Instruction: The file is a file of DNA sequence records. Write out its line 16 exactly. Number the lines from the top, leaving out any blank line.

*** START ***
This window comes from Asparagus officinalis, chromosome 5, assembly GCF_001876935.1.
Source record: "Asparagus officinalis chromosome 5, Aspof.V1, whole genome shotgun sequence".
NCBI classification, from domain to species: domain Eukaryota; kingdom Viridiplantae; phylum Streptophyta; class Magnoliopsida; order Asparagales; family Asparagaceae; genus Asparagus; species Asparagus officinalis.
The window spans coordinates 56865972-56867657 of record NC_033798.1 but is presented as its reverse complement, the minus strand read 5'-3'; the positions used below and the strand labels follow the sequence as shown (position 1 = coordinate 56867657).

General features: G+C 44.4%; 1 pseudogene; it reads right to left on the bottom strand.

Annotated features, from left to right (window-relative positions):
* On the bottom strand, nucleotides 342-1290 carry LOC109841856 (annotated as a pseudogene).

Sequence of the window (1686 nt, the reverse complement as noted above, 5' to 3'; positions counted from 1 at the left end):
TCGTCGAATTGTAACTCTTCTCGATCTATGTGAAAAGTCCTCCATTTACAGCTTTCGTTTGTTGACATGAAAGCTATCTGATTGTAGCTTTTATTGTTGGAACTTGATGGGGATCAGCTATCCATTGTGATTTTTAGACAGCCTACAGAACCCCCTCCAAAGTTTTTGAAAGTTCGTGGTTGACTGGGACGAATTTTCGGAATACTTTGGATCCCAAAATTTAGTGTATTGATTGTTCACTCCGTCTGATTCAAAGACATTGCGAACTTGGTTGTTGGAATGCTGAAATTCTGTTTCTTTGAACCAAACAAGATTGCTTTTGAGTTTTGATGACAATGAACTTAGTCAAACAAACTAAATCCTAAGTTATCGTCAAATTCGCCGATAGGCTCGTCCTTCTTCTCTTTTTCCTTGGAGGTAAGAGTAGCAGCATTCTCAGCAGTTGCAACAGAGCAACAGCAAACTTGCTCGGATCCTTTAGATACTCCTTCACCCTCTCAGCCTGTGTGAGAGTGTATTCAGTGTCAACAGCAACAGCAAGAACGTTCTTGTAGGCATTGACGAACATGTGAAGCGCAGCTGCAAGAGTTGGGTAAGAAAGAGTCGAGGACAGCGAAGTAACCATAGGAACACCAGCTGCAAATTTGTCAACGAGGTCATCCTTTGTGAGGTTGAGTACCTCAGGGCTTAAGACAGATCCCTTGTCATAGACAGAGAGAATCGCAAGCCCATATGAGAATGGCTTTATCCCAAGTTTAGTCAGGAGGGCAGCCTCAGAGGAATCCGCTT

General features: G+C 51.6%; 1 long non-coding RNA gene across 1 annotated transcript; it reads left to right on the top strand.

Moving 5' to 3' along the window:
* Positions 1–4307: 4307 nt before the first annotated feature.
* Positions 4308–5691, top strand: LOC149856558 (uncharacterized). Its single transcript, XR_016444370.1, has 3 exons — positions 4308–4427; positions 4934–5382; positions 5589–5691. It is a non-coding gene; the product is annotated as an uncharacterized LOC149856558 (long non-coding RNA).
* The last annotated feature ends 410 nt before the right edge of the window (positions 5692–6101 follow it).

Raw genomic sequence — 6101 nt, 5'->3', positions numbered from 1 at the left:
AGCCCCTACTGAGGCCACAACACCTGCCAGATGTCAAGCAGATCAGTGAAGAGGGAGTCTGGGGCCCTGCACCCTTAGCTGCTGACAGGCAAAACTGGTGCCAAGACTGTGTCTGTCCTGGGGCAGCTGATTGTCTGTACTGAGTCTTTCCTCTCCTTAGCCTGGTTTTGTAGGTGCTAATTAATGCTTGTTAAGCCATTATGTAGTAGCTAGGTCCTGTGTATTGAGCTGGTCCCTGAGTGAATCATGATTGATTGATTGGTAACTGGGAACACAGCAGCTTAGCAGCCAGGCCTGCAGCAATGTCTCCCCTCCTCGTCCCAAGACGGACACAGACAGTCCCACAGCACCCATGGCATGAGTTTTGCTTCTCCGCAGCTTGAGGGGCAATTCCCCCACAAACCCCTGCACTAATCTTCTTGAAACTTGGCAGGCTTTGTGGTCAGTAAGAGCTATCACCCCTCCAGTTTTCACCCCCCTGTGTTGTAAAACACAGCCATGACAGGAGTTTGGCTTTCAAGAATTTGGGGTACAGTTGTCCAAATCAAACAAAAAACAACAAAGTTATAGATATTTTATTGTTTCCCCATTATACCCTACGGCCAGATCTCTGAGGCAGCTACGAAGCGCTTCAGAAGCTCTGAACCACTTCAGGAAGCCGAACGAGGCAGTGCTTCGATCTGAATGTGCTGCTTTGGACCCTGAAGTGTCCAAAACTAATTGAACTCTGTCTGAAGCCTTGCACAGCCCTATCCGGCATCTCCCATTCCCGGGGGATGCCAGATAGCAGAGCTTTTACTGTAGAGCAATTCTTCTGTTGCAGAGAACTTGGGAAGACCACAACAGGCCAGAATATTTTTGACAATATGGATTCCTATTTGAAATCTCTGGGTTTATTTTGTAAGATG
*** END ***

AGCCCCTACTGAGGCCACAACACCTGCCAGATGTCAAGCAGATCAGTGAAGAGGGAGTCTGGGGCCCTGCACCCTTAGCTGCTGACAGGCAAAACTGGTGCCAAGACTGTGTCTGTCCTGGGGCAGCTGATTGTCTGTACTGAGTCTTTCCTCTCCTTAGCCTGGTTTTGTAGGTGCTAATTAATGCTTGTTAAGCCATTATGTAGTAGCTAGGTCCTGTGTATTGAGCTGGTCCCTGAGTGAATCATGATTGATTGATTGGTAACTGGGAACACAGCAGCTTAGCAGCCAGGCCTGCAGCAATGTCTCCCCTCCTCGTCCCAAGACGGACACAGACAGTCCCACAGCACCCATGGCATGAGTTTTGCTTCTCCGCAGCTTGAGGGGCAATTCCCCCACAAACCCCTGCACTAATCTTCTTGAAACTTGGCAGGCTTTGTGGTCAGTAAGAGCTATCACCCCTCCAGTTTTCACCCCCCTGTGTTGTAAAACACAGCCATGACAGGAGTTTGGCTTTCAAGAATTTGGGGTACAGTTGTCCAAATCAAACAAAAAACAACAAAGTTATAGATATTTTATTGTTTCCCCATTATACCCTACGGCCAGATCTCTGAGGCAGCTACGAAGCGCTTCAGAAGCTCTGAACCACTTCAGGAAGCCGAACGAGGCAGTGCTTCGATCTGAATGTGCTGCTTTGGACCCTGAAGTGTCCAAAACTAATTGAACTCTGTCTGAAGCCTTGCACAGCCCTATCCGGCATCTCCCATTCCCGGGGGATGCCAGATAGCAGAGCTTTTACTGTAGAGCAATTCTTCTGTTGCAGAGAACTTGGGAAGACCACAACAGGCCAGAATATTTTTGACAATATGGATTCCTATTTGAAATCTCTGGGTTTATTTTGTAAGATG